As I was walking to work one beautiful San Francisco Monday morning, I tuned in to KQED’s Forum with Michael Krasny. The topic was the issue of restaurants in the Bay Area wanting to do away with the tip-based system and going with a 20% gratuity fee.
The conversation got into all kinds of complicated areas that would take a long time to summarize here. The thing that caught my attention was that the NRA (National Restaurant Association) was totally against it. One of the speakers said the NRA is responsible for keeping waiters and waitresses base hourly wages at $2.13 an hour nationally. That sounds crazy. I did not know this.
Suddenly I thought, “Weren’t these guys involved in changing the labor laws so that musicians playing in restaurants are now considered Independent Contractors instead of employees? And didn’t former Republican Presidential Candidate Herman Cain serve as President of the NRA? I think I saw that on Jon Stewart.”
I was on fire— to the internets!
After a quick google search, I’m sorry to report I could not find any connection between the 1970s labor law and the NRA (affectionately known as the other NRA). Maybe there is, but without hard internet evidence, I don’t feel comfortable making that claim (although it does feel right, you know?).
But what’s the big deal about musicians being Independent Contractors? It’s been almost 40 years. If the law was reversed, would it even matter at this point?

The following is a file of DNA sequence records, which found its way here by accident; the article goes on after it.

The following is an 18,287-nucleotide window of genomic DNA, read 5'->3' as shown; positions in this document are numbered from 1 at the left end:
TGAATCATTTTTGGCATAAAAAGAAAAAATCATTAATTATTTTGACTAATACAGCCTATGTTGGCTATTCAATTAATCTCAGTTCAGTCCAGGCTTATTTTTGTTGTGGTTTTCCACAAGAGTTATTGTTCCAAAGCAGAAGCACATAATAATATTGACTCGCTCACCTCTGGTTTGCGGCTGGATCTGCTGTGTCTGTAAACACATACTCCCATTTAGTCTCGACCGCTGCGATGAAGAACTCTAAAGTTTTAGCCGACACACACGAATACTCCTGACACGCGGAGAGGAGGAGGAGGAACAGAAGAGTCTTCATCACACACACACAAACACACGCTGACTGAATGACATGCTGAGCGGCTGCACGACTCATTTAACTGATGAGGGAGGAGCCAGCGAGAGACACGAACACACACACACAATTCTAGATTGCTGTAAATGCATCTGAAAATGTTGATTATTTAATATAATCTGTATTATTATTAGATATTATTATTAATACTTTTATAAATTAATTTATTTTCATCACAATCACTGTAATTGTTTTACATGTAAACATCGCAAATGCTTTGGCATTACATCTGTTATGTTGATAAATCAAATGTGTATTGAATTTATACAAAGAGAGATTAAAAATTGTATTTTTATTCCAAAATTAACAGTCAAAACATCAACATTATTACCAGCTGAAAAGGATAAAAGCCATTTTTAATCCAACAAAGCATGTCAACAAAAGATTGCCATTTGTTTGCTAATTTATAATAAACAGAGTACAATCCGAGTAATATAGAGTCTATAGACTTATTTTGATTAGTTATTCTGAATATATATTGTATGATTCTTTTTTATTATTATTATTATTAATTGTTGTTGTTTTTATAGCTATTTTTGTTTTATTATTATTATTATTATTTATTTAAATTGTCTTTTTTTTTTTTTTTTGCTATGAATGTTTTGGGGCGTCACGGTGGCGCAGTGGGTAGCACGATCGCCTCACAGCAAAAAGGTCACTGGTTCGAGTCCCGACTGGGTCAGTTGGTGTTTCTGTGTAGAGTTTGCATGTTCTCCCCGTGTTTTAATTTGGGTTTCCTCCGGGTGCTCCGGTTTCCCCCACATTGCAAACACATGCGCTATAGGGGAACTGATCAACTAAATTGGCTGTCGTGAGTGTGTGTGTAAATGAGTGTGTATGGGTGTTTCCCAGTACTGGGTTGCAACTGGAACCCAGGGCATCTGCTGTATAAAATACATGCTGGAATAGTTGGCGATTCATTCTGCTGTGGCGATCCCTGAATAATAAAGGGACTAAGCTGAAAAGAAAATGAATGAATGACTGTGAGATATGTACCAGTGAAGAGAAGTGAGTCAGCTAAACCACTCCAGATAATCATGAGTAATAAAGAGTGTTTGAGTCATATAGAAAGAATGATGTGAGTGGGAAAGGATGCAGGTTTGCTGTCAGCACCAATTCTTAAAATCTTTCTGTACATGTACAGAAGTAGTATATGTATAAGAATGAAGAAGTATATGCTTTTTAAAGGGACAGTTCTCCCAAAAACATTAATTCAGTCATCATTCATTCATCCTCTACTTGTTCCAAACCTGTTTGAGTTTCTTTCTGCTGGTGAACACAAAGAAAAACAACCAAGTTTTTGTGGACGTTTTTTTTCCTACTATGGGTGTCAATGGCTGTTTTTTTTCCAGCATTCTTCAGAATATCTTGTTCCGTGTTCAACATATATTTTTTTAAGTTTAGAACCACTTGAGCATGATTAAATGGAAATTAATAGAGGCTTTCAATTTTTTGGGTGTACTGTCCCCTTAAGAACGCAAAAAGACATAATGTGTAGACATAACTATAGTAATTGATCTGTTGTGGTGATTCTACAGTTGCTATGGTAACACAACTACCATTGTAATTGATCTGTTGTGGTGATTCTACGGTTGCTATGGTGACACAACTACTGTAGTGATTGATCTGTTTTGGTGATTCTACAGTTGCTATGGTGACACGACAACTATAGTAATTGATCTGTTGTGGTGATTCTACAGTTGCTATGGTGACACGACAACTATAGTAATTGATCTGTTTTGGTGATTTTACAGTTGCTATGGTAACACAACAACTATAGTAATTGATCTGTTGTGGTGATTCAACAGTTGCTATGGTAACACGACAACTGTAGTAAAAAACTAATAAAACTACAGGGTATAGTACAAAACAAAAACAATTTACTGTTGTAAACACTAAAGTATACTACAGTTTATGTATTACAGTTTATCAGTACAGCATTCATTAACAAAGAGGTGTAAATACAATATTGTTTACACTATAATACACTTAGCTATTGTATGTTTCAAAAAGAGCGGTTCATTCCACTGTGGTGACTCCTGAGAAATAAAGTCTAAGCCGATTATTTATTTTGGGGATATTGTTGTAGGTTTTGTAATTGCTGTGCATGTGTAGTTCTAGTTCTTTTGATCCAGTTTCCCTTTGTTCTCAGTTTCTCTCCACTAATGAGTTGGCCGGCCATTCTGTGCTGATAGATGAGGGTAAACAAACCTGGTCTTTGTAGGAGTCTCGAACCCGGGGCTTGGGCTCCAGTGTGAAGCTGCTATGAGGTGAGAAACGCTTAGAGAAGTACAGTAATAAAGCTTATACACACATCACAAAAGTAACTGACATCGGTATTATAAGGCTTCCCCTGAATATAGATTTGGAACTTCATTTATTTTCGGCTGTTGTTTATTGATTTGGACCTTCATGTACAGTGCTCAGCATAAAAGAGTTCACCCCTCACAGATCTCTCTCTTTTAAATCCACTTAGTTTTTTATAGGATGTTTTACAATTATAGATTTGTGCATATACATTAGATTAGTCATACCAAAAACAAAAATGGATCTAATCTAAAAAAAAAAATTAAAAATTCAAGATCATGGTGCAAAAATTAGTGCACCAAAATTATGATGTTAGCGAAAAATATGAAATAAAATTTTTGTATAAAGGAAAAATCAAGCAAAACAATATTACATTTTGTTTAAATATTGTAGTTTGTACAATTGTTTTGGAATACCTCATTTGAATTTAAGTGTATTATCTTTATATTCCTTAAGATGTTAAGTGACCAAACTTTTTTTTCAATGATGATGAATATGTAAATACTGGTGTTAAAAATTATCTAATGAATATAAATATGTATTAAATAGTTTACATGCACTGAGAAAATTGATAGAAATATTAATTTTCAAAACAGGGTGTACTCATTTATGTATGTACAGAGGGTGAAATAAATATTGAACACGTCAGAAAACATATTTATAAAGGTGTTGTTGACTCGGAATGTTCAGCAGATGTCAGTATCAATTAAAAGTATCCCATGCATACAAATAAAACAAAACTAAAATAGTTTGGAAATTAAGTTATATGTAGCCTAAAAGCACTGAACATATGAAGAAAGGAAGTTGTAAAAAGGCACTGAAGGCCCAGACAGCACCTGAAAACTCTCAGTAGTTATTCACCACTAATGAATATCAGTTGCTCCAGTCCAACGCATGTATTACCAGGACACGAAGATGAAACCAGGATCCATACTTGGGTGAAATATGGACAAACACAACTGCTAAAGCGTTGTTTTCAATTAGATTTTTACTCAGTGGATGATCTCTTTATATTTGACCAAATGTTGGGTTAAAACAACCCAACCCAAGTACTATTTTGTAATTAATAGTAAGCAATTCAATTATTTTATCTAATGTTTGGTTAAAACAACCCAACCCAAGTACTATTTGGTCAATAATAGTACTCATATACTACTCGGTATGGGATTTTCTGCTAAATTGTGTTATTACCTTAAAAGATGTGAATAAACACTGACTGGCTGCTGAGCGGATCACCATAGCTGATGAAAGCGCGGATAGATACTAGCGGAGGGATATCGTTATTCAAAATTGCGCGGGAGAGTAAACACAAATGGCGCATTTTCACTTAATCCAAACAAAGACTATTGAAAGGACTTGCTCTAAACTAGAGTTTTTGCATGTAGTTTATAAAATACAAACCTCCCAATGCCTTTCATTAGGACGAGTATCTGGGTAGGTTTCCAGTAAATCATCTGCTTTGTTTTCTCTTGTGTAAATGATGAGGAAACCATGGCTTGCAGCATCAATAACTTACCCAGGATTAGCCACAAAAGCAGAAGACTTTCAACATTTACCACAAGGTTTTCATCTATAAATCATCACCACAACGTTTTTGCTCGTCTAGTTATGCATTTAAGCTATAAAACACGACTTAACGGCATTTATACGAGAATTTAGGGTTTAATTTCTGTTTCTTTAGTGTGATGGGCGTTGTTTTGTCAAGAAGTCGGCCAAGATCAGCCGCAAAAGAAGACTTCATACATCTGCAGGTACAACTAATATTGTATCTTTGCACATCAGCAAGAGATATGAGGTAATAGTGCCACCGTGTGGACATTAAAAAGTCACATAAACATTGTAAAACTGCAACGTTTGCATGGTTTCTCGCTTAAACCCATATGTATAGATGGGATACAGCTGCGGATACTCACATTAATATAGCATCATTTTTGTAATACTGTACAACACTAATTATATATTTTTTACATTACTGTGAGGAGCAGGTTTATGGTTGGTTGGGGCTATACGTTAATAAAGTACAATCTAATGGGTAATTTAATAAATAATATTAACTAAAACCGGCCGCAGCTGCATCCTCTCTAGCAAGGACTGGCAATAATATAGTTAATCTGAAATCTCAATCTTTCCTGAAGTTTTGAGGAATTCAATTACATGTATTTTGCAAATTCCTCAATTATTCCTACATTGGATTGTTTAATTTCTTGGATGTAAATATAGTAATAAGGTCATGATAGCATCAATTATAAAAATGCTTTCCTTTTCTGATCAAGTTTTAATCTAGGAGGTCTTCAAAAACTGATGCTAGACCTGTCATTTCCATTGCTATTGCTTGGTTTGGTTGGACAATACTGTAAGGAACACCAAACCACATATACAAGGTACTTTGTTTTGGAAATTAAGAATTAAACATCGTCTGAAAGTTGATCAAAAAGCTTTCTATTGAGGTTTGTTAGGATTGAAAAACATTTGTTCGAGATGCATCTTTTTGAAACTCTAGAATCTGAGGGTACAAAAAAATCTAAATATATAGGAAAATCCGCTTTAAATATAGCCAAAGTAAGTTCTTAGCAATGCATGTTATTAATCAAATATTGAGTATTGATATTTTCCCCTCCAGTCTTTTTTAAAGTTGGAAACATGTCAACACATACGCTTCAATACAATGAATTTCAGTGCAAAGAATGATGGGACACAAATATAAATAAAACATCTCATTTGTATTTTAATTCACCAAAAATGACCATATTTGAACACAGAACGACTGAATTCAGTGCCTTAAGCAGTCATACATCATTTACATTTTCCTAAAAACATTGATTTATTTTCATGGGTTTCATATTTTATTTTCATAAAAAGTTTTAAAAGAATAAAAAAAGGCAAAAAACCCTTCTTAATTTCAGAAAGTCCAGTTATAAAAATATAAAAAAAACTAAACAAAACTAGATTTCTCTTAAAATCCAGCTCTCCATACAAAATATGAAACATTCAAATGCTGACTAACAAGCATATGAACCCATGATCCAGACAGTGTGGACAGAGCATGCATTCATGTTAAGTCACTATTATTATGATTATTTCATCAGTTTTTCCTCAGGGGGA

To the Internets!
Well actually, nobody really knows. BUT, taking a cue from the past, as soon as some sort of system is set up, it will all be torn down again because new technologies and musical styles will emerge and change everything. This has happened over and over since the dawn of time when musician unions were formed. UNLESS, this concept of cultural change is built into the system (my science fiction fantasy).
Sounds nice but if money is not made in those restaurants then no system will work. And what about politics? The NRA lobbies to keep servers wages at $2.13 an hour, and wins! Over and over! Go Herman Cain!
But the sad reality is that you could get $50 for a gig in 1989, and 25 years later, get $50 in 2014. The only difference is there are more restaurants and less gigs.
P.S. San Francisco Voters just passed a $15 minimum wage law. Check your local restaurant for the latest updates…